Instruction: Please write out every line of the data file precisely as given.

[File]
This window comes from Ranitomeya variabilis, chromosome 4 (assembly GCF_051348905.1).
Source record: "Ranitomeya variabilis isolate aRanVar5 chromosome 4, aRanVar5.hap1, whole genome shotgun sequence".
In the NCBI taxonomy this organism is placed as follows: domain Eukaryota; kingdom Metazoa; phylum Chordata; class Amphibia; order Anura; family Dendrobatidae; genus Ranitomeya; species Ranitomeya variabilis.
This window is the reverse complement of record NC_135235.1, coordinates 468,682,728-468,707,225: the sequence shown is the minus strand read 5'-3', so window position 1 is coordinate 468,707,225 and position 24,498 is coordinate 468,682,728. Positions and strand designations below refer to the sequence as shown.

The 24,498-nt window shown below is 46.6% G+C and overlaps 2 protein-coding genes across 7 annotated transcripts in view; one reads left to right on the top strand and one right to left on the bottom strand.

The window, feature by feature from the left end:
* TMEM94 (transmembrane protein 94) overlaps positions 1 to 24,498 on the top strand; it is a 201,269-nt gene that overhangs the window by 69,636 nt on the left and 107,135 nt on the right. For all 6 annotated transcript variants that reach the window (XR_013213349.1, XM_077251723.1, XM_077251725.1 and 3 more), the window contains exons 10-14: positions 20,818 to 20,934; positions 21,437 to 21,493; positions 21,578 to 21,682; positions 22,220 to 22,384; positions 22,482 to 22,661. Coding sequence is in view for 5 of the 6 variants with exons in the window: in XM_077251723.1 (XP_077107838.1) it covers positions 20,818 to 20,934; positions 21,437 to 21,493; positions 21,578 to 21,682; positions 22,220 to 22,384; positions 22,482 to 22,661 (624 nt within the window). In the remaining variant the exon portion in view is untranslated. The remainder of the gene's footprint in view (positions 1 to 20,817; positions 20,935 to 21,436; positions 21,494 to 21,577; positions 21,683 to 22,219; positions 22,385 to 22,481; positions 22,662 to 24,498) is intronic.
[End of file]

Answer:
This window comes from Ranitomeya variabilis, chromosome 4 (assembly GCF_051348905.1).
Source record: "Ranitomeya variabilis isolate aRanVar5 chromosome 4, aRanVar5.hap1, whole genome shotgun sequence".
In the NCBI taxonomy this organism is placed as follows: domain Eukaryota; kingdom Metazoa; phylum Chordata; class Amphibia; order Anura; family Dendrobatidae; genus Ranitomeya; species Ranitomeya variabilis.
This window is the reverse complement of record NC_135235.1, coordinates 468,682,728-468,707,225: the sequence shown is the minus strand read 5'-3', so window position 1 is coordinate 468,707,225 and position 24,498 is coordinate 468,682,728. Positions and strand designations below refer to the sequence as shown.

The 24,498-nt window shown below is 46.6% G+C and overlaps 2 protein-coding genes across 7 annotated transcripts in view; one reads left to right on the top strand and one right to left on the bottom strand.

The window, feature by feature from the left end:
* TMEM94 (transmembrane protein 94) overlaps positions 1 to 24,498 on the top strand; it is a 201,269-nt gene that overhangs the window by 69,636 nt on the left and 107,135 nt on the right. For all 6 annotated transcript variants that reach the window (XR_013213349.1, XM_077251723.1, XM_077251725.1 and 3 more), the window contains exons 10-14: positions 20,818 to 20,934; positions 21,437 to 21,493; positions 21,578 to 21,682; positions 22,220 to 22,384; positions 22,482 to 22,661. Coding sequence is in view for 5 of the 6 variants with exons in the window: in XM_077251723.1 (XP_077107838.1) it covers positions 20,818 to 20,934; positions 21,437 to 21,493; positions 21,578 to 21,682; positions 22,220 to 22,384; positions 22,482 to 22,661 (624 nt within the window). In the remaining variant the exon portion in view is untranslated. The remainder of the gene's footprint in view (positions 1 to 20,817; positions 20,935 to 21,436; positions 21,494 to 21,577; positions 21,683 to 22,219; positions 22,385 to 22,481; positions 22,662 to 24,498) is intronic.